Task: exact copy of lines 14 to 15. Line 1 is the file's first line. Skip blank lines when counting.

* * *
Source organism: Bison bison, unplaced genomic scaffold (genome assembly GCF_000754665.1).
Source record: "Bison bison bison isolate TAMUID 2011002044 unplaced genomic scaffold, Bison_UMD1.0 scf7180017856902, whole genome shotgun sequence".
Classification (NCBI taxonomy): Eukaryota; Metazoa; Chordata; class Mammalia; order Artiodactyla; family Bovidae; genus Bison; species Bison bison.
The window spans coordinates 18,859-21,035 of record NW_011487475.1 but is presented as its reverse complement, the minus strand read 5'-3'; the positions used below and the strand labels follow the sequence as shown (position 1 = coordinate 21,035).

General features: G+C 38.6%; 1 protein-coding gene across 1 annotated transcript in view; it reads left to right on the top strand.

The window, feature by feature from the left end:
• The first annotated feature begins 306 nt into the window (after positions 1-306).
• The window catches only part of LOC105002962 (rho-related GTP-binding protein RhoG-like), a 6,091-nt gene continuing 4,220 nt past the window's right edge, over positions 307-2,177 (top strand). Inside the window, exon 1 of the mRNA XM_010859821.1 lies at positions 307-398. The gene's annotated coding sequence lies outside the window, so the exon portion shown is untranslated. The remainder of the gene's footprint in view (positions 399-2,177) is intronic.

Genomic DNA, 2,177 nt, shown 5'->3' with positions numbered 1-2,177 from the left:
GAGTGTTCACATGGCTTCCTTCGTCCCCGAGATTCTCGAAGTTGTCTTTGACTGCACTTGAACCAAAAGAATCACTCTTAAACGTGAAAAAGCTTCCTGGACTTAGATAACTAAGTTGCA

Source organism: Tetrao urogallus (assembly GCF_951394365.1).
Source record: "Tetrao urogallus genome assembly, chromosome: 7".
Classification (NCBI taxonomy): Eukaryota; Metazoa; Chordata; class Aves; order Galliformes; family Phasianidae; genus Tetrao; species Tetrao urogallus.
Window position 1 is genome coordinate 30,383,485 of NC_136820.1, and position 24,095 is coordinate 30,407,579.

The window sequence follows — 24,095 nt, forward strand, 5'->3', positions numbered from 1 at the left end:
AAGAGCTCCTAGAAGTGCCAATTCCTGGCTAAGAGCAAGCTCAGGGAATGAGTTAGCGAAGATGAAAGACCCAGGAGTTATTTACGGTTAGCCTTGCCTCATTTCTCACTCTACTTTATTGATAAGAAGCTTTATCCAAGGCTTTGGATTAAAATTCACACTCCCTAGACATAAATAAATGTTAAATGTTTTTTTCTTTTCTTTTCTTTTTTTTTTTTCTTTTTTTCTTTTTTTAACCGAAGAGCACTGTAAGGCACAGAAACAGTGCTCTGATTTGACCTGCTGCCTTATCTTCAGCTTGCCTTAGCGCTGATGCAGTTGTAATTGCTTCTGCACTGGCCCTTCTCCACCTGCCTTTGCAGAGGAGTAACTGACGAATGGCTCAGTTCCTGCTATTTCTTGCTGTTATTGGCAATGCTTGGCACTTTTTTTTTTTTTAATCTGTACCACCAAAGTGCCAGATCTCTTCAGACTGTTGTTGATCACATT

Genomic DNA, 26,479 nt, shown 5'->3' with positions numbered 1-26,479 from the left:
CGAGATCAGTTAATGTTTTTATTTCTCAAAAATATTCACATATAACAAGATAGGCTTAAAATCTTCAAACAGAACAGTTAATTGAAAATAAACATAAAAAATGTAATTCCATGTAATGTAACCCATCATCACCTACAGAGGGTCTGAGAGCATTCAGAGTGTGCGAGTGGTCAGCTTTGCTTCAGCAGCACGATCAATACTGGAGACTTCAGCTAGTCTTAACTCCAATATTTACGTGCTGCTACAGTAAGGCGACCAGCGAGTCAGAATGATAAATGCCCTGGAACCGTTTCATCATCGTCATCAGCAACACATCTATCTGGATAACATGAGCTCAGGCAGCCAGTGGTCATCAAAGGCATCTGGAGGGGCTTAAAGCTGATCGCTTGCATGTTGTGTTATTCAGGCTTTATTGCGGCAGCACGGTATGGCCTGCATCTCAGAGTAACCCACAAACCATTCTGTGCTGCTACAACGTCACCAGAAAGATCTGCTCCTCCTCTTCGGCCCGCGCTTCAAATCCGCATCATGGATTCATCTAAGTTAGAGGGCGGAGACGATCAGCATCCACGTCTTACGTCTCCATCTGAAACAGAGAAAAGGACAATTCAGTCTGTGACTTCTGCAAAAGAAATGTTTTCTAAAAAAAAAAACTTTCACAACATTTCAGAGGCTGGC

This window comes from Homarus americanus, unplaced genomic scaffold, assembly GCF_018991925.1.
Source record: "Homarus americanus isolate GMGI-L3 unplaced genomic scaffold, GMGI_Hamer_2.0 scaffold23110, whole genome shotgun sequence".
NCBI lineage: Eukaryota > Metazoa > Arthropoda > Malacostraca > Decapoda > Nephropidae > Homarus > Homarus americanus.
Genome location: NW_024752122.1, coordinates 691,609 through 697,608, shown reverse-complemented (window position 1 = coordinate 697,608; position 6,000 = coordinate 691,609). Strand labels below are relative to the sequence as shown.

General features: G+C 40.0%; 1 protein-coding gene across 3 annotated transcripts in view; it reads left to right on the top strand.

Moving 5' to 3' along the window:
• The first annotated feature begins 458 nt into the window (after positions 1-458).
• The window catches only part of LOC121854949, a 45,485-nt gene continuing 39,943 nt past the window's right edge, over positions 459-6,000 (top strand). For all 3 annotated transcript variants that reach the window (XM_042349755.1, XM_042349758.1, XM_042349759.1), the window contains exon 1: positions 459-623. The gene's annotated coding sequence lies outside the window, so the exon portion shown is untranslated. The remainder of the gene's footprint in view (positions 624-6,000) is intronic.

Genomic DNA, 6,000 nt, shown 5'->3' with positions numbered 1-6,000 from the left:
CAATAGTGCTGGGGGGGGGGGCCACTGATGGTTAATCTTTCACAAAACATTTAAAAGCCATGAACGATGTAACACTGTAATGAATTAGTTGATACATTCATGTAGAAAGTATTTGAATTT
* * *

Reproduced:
Window position 1 is genome coordinate 30,383,485 of NC_136820.1, and position 24,095 is coordinate 30,407,579.

The window sequence follows — 24,095 nt, forward strand, 5'->3', positions numbered from 1 at the left end: